By Matthew Brown, John Flesher, Jim Mone at The Associated Press, Oct. 29
Read the full article here: https://apnews.com/article/election-202 ... d3f63f5b6aBLOOMINGTON, Minn. (AP) — Trump administration officials on Thursday stripped Endangered Species Act protections for gray wolves in most of the U.S., ending longstanding federal safeguards and putting states and tribes in charge of overseeing the predators.
The U.S. Department of Interior announcement just days ahead of the Nov. 3 election could lead to resumption of wolf hunts in Michigan, Minnesota and Wisconsin -- a crucial battleground in the campaign between President Donald Trump and former Vice President Joe Biden.
It’s the latest in a series of administration actions on the environment that appeal to key blocs of rural voters in the race’s final days, including steps to allow more mining in Minnesota and logging in Alaska.
Commentary: (Re-posting from October wolf news post on WolfQuest Discord server) As wolf biologist L. David Mech said in a 2015 interview with the Detroit Free Press, "The more [funding] that's put into wolves, now that they have recovered, that's less that can be spent on species that are truly endangered."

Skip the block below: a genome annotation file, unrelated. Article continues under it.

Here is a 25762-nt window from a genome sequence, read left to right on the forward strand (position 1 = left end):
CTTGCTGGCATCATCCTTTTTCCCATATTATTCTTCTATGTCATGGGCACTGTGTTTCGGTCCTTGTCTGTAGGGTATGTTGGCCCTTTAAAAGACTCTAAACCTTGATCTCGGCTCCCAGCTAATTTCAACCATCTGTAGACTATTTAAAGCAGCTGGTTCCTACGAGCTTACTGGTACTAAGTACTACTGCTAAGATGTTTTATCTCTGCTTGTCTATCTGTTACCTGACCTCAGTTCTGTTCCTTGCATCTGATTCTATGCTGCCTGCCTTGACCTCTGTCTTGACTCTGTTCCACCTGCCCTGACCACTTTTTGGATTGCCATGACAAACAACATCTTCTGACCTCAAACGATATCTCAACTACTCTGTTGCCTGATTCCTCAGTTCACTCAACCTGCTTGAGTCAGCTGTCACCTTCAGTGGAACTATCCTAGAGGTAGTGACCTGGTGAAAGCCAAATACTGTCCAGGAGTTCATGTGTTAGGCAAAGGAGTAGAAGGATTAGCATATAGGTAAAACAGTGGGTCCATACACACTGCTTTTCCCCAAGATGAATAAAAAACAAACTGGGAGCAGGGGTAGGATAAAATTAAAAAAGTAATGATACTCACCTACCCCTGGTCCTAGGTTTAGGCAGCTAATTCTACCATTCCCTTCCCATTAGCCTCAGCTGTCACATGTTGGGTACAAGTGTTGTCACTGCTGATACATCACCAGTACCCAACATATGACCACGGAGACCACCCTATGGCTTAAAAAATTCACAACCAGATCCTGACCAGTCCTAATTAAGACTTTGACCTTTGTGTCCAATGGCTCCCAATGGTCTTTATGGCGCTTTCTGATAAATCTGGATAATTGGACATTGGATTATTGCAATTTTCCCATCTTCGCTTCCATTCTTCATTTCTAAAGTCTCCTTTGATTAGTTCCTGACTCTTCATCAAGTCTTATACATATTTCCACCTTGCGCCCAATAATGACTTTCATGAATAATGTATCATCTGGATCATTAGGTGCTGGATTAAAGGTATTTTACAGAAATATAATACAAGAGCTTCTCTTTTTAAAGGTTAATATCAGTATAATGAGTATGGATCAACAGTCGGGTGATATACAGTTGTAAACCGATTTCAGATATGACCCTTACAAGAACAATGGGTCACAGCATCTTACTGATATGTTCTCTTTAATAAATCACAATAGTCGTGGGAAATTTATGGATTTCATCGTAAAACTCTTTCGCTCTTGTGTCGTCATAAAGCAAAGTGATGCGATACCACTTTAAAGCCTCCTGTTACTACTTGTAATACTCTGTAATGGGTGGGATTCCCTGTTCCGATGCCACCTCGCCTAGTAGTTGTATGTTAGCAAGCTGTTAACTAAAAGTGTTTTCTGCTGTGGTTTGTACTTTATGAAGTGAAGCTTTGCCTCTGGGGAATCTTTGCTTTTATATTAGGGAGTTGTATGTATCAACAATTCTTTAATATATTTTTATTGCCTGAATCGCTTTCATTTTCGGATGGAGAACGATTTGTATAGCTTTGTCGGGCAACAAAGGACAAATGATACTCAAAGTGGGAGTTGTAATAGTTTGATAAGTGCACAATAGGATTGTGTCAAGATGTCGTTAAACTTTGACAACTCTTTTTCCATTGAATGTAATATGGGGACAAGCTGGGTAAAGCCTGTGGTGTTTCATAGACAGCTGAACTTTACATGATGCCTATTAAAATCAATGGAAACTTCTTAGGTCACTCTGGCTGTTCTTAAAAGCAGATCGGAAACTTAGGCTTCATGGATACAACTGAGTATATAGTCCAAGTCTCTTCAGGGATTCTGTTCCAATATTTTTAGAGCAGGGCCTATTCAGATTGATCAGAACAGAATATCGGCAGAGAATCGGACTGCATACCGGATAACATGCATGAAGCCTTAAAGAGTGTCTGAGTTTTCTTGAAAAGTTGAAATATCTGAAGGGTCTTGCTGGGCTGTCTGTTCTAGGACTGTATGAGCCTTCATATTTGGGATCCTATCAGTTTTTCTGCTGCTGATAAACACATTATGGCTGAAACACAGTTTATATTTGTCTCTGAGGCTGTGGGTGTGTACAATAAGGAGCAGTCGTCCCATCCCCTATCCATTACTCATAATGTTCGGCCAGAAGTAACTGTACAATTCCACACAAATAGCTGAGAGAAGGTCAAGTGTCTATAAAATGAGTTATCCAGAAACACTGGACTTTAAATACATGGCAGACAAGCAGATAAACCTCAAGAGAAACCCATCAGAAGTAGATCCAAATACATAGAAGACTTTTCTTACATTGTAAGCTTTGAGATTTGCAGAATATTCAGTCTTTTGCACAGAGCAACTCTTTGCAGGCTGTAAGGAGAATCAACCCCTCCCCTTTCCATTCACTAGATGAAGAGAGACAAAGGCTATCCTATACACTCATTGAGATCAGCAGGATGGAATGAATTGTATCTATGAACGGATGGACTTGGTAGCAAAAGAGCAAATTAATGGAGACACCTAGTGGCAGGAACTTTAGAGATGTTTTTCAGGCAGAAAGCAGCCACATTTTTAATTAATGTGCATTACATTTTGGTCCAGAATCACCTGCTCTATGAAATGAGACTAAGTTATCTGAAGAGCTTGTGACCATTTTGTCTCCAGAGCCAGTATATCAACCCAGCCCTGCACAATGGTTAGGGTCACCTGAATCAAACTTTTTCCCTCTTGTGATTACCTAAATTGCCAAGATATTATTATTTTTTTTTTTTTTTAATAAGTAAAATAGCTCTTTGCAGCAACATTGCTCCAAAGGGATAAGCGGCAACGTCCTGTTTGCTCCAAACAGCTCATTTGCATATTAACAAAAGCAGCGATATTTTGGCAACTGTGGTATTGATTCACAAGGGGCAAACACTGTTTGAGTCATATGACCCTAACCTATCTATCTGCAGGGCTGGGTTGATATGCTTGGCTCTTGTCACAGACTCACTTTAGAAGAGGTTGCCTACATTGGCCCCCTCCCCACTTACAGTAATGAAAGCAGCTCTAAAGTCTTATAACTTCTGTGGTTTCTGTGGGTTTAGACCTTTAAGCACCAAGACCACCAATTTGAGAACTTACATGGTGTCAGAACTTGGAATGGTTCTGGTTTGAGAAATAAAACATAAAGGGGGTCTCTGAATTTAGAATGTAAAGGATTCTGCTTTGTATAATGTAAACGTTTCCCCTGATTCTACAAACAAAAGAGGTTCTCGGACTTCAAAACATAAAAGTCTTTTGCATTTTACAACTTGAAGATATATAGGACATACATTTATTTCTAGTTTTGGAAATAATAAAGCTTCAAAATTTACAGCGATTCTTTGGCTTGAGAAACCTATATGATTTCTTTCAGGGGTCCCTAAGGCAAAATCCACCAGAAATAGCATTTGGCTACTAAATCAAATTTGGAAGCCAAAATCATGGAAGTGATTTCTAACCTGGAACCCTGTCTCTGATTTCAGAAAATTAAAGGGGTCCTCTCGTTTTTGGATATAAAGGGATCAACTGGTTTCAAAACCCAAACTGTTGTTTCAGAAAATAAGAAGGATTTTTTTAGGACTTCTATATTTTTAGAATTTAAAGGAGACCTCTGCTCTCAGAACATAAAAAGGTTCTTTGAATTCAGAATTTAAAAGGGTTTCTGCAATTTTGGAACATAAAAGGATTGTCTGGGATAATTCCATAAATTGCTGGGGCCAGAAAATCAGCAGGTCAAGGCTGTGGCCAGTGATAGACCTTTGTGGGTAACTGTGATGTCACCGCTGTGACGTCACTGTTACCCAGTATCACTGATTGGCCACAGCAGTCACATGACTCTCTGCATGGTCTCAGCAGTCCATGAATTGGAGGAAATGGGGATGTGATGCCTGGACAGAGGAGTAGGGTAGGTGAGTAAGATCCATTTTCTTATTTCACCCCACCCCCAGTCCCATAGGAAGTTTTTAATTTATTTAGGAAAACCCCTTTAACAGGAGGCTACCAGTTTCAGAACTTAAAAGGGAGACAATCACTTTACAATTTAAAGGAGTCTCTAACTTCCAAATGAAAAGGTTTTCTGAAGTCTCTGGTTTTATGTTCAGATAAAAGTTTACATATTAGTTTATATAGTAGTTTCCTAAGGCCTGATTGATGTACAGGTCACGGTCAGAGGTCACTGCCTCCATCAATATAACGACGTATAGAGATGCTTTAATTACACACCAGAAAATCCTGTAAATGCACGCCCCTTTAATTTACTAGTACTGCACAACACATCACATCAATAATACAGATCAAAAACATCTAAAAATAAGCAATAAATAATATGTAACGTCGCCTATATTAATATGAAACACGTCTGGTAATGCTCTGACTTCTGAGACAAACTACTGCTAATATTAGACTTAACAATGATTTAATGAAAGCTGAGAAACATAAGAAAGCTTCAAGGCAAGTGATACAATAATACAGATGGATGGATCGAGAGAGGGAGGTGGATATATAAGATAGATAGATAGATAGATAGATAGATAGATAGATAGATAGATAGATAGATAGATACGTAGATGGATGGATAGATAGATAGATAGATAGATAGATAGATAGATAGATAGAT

For a long time, wolves in the Great Lakes states (Wisconsin, Michigan and Minnesota) have not only met minimum recovery requirements but exceeded them. As the International Wolf Center notes in its explainer (https://bit.ly/3mxqBmK):
"In Minnesota, for example, the minimum population of 1,600 was reached many years ago. The Wisconsin target of 350 and the Michigan target of 200 have also been eclipsed. Minnesota hosts an estimated 2,600 wolves. Wisconsin estimates a minimum of 1,100 and Michigan at least 700. The USFWS wolf recovery plan only required at least 100 wolves between Michigan and Wisconsin combined, and 1,250 in Minnesota for at least five consecutive years."
This is NOT a bad thing. While the timing is unfortunate in that it will inevitably be seen as a political act, the truth of the matter is that wolves are indeed recovered and have been for some time. Wolves, previously delisted in 2011 in the states of Montana, Idaho and parts of Utah, Washington and Oregon, have done well under state management. For example, wolves in Idaho doubled their population in almost five years -- from 786 animals in 2015 to 1,541 animals in 2020. I expect little to change for Great Lakes wolves post delisting in Jan. 2021, when the ruling will go into effect.